WARNING: First a nostalgic and wordy intro that gives the context for the task but that impatient readers can certainly skip
When I was little, maybe three or four, my brother and I used to go play at our next door neighbor's home, a second floor apartment that you reached by a flight of railess stairs more or less like the ones pictured above. We went there often and every single time I fell down the stairs on my way back home, after a dialogue like this:
-Give me your hand, I help you.
-No, no, I can do it by myself!
-But, see, just hold my hand a little, just here where the steps turn...
-NO! I can!
And I would rush forward, stubborn and proud, and I'd lose my balance and fell, head first, rolling down the remaining six steps. As I remember it, I used to keep rolling all the hallway to the front door, where I crashed, banging my head and wailing. Maybe it wasn't that bad. But I always came back home crying, and I always went back there, and I kept falling every day.
My brother is convinced that he will die from falling down some stairs. I wonder if I have something to do with that: after all, I never saw myself falling, just felt my awkward foot slipping on the rounded border, then the world moving in circles, then a bang on the head. While my brother, well, it was almost always his hand the one I struggled to let go of mine.
I broke my left ankle when I was four, too, but that had nothing to do with stairs: I was riding on the back of my mother's bike and somehow my foot got trapped in the spokes. The cool part was that the nearest health care workers were the veterinarians at the zoo, and I got first aid on the very same (white tile, enormous) tables/beds used for the lions and tigers and Tohui, the first panda bear born in captivity. I remember that the place smelled funny. And so at 4 I got a cast on my little leg and I moved around the house by sliding on a pillow. And when we went outside my father carried me on his shoulders and the street was glorious to see from so high and my dad was in a good mood and he skipped and I laughed all the way.
I was on crutches for the first time 3 years ago (right ankle messed up, surgery, two screws) and I am on crutches again now, two bones on my right foot broken. And on crutches I discovered a fear that may go back to my old days of childhood: I'm terrified of falling and scared shitless of stairs. When you're in crutches, your hands are your missing foot, so all stairs have no rails, all stairs are pure death traps.
My house has one step in the front door and three steps to go from the rooms to the kitchen/living room. I have to climb those every day, several times. There is also a step to cross to get in the shower. And I have to kind if jump over it to get to the toilet too. We're talking steps that are 15 cm/6 inches high. Scary as hell, you bipeds have no idea.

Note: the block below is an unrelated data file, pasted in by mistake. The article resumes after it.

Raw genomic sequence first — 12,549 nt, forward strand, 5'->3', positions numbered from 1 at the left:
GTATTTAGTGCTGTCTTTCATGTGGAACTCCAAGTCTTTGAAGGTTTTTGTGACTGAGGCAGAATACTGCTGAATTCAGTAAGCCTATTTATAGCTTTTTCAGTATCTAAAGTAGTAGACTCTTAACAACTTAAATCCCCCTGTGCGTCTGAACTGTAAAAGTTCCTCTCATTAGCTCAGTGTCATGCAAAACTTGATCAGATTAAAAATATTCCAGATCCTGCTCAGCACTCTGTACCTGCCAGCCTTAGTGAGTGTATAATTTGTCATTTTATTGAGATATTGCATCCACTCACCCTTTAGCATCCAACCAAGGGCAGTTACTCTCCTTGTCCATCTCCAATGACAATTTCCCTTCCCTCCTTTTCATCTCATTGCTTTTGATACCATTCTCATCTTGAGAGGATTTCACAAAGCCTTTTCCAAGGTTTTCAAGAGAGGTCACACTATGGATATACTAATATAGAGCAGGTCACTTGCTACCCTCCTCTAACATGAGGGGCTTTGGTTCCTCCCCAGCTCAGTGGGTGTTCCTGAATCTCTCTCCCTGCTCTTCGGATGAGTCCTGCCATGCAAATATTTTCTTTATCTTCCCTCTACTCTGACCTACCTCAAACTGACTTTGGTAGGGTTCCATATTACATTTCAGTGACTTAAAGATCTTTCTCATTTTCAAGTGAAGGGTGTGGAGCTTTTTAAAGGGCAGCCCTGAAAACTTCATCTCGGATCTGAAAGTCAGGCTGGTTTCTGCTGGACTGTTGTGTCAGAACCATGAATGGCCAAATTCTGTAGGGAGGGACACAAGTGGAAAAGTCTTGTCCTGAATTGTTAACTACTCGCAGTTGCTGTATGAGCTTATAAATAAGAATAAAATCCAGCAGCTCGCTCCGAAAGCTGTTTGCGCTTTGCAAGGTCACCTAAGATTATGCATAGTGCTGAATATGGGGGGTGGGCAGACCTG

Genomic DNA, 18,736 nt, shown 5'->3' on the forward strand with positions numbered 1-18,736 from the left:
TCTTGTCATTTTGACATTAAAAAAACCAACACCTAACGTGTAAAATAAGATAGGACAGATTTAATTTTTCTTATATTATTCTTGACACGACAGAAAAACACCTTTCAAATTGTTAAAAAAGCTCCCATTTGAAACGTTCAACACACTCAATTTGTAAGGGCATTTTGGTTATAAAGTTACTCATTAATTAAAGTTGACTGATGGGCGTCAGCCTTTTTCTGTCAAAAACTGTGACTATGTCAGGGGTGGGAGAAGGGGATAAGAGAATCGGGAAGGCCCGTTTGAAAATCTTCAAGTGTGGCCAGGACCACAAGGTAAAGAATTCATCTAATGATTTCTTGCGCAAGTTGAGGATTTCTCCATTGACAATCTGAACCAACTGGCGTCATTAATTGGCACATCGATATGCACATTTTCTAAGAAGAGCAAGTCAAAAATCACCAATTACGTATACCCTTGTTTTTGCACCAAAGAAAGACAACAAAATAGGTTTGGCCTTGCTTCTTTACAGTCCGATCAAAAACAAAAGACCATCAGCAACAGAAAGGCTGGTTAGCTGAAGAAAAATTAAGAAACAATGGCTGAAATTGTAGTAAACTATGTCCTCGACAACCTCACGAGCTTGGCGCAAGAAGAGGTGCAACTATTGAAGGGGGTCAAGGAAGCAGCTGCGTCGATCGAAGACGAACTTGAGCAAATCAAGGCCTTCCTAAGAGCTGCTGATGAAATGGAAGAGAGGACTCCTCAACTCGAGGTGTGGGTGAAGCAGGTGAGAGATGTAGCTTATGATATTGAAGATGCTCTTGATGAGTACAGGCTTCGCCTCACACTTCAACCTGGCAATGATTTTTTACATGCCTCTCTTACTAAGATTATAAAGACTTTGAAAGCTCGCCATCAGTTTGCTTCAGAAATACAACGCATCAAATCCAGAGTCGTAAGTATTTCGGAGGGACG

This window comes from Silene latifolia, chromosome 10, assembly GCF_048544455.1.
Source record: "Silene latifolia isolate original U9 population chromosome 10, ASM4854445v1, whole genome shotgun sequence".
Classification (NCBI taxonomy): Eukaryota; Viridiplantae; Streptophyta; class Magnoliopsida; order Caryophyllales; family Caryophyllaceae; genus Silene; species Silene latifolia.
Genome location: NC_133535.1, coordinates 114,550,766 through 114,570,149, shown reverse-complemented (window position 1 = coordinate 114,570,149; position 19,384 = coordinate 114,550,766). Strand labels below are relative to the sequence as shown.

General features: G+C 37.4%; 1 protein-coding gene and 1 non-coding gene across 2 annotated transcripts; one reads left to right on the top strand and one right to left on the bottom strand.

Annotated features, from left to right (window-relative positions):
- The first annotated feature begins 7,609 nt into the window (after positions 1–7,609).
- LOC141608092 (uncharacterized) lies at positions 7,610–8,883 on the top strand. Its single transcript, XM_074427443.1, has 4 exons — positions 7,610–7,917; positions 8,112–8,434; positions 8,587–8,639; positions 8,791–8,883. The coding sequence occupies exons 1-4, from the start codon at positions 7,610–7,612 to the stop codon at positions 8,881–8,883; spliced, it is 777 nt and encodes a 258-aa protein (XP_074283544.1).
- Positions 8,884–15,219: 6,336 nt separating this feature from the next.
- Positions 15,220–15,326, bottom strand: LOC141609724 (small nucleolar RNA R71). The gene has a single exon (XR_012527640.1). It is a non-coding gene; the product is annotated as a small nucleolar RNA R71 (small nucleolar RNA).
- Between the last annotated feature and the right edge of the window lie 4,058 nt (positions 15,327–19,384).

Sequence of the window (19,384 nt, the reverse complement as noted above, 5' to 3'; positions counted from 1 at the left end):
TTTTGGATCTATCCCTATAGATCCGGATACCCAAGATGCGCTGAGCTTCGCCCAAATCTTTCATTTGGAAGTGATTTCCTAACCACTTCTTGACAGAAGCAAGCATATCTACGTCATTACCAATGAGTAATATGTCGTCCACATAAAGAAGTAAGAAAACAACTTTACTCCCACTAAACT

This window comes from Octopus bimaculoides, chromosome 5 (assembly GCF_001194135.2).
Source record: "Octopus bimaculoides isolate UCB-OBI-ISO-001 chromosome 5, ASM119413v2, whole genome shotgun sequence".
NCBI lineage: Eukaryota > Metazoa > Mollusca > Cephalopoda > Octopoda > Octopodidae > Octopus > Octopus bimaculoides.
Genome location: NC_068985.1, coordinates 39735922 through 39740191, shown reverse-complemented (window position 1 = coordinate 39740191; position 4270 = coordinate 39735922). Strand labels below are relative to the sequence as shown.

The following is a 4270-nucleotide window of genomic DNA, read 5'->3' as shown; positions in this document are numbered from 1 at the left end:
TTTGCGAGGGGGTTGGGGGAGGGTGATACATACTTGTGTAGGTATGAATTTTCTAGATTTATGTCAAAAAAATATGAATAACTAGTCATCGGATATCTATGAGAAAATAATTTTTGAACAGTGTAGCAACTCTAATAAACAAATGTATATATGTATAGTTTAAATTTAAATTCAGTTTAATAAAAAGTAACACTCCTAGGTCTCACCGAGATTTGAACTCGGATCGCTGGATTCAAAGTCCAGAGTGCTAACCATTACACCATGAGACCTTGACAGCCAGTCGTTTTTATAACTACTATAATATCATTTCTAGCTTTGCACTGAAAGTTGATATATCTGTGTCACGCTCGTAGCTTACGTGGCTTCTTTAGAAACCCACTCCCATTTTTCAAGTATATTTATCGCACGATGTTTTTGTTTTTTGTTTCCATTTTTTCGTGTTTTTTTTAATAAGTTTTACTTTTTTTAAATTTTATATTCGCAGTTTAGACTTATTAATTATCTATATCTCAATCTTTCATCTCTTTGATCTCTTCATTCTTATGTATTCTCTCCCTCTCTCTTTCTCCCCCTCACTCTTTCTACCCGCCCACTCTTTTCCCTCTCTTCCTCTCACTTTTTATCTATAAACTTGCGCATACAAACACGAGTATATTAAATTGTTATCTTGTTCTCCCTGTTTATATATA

So, I am reporting here that during the last month (since Dec 23rd) I have been doing every day something that scares me: going up and down either
- the 4 steps in my house
- the 8 step-staircase at the trauma doctor's office
- two steps at the place we eat almost every day
- the big 22 steps U-turn no rail staircase at my in-laws house
- 6 big steps at a fantastic arabian taco joint
- ~15 steps at the theatre side hallway (when you haven't been to the theatre in 6 years and you get theatre tickets as a Christmas present you damn well make sure you get there and stay there after finding out there are stairs and the lights are being turned off).
Now, it wasn't enough just to tell you but I had to document the scary manouver. But while on crutches I can't hold a camera in my hands, can I? I tried holding my cellphone in my mouth but that didn't work too well, I tried the cast-cam, the bra-cam, the crutch-cam, with mixed results (and of course I lost some files). And let me tell you that the documenting part made the whole thing even more scary: I am not only going to fall, break another bone and make a fool of myself but also damage some valuable electronics!
The resulting video is far from a landmark in documentary history but it does feel as it felt. And since I got rid of my cast 5 hours ago, it was edited and it is posted right now, before I start to forget how it was.
Epilogue for hardcore long praxes readers:
But why is this fear of falling so strong, why does it keep me tense and mute for hours some days? After four weeks of climbing up and down steps on crutches I think I have felt it enough to describe it: is not vertigo, is not fear of the actual act of flying through the air, but the certainty of the floor, the pain, things breaking, everything getting even worse, harder to do, and everyone more and more annoyed at me and much more difficult to dissapear, you can't run and hide in a cave when you've fallen. See, the always present possibility of crutches slipping or swinging the wrong way allows me to see my worst fear: that I am living wrong, that I'm helping none and burdening others, that I can't run away. Exposure therapy? HA! Is not any less scary after all these times. Maybe that's the idea.